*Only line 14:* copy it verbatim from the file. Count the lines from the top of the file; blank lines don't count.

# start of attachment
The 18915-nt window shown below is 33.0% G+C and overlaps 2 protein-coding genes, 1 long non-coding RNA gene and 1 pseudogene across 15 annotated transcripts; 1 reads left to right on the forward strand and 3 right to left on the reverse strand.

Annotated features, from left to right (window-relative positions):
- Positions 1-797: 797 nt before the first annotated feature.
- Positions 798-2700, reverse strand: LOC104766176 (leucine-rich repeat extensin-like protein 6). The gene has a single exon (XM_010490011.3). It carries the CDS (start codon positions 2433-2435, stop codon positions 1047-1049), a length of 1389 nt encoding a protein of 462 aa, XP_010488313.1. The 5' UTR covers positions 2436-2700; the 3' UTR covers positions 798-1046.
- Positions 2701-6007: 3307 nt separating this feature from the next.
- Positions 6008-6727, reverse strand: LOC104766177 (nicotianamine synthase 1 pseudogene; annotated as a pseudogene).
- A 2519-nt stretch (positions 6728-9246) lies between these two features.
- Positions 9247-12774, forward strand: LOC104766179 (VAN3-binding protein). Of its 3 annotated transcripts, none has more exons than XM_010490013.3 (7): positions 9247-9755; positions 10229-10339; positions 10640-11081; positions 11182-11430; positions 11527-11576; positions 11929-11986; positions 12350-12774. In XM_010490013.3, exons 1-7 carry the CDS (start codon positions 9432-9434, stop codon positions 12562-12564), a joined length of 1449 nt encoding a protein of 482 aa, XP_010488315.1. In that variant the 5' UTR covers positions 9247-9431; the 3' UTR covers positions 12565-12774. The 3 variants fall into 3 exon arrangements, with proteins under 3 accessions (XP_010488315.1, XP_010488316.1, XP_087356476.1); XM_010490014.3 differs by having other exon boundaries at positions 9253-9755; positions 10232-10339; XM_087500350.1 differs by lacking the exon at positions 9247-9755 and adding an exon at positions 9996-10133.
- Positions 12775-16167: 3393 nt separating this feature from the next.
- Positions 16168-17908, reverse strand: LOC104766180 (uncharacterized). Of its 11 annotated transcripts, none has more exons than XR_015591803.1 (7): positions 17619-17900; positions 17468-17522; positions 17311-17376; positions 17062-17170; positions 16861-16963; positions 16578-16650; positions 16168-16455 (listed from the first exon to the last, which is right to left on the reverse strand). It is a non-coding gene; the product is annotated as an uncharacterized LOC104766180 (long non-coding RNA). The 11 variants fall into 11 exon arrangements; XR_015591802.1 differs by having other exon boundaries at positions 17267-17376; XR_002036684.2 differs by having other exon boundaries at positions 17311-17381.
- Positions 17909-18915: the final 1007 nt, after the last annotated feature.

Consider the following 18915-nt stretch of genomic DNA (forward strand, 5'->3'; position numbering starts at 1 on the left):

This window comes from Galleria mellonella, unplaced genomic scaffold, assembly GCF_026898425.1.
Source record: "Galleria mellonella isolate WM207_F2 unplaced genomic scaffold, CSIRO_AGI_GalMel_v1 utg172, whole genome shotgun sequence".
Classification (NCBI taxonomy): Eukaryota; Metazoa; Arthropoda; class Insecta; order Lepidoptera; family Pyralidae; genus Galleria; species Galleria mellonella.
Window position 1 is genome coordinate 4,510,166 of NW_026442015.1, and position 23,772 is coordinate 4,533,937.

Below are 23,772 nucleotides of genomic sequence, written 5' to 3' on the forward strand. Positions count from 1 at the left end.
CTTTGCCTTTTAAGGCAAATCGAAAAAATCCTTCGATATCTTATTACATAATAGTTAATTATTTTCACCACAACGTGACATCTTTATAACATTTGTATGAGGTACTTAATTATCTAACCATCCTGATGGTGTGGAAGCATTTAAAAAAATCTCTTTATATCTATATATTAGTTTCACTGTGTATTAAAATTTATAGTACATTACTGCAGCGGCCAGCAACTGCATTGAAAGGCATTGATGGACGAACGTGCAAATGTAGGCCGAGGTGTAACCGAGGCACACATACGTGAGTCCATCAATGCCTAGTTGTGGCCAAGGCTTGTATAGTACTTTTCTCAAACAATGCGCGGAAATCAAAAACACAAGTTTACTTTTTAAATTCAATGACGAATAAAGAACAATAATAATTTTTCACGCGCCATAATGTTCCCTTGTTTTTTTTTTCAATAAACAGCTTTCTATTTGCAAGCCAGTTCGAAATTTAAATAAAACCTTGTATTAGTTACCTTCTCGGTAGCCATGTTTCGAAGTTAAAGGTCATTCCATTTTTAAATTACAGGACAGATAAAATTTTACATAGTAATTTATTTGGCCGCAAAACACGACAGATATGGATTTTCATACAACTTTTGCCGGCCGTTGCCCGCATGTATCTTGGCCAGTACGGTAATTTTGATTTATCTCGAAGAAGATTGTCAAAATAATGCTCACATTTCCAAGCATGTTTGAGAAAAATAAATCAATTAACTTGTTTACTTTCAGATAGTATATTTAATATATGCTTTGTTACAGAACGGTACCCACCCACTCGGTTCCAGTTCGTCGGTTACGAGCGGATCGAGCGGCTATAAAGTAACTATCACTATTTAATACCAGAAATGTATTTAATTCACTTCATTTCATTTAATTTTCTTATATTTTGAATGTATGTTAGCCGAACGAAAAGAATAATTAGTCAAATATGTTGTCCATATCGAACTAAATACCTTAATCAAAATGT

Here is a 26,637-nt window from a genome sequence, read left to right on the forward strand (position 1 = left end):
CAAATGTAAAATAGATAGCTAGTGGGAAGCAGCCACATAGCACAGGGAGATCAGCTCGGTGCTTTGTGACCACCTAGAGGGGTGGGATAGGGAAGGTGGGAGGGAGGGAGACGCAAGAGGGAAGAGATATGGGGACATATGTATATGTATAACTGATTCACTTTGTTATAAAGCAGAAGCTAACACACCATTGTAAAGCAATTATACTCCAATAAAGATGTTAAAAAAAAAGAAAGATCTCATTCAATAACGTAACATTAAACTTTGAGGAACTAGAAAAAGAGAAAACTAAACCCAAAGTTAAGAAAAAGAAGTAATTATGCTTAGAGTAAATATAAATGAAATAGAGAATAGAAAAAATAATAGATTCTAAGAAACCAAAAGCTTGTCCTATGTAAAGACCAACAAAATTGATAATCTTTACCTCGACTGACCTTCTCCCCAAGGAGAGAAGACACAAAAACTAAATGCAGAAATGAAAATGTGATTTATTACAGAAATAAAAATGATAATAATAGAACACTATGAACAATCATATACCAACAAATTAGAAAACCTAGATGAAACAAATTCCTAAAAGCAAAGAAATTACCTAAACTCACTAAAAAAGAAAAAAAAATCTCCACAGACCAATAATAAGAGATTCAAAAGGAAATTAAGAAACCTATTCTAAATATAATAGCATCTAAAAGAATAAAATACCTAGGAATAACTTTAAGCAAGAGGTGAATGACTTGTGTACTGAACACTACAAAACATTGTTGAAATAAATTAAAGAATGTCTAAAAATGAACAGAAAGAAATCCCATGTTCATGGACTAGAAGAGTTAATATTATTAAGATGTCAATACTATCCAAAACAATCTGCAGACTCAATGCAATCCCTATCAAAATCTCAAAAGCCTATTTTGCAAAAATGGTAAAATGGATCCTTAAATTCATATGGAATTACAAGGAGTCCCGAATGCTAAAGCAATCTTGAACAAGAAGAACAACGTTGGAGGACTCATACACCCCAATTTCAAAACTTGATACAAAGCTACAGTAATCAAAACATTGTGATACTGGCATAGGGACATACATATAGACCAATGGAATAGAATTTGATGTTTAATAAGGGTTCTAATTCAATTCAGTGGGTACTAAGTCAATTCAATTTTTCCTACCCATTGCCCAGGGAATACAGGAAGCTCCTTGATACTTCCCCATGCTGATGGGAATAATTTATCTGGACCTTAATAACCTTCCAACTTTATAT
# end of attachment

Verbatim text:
Source record: "Galleria mellonella isolate WM207_F2 unplaced genomic scaffold, CSIRO_AGI_GalMel_v1 utg172, whole genome shotgun sequence".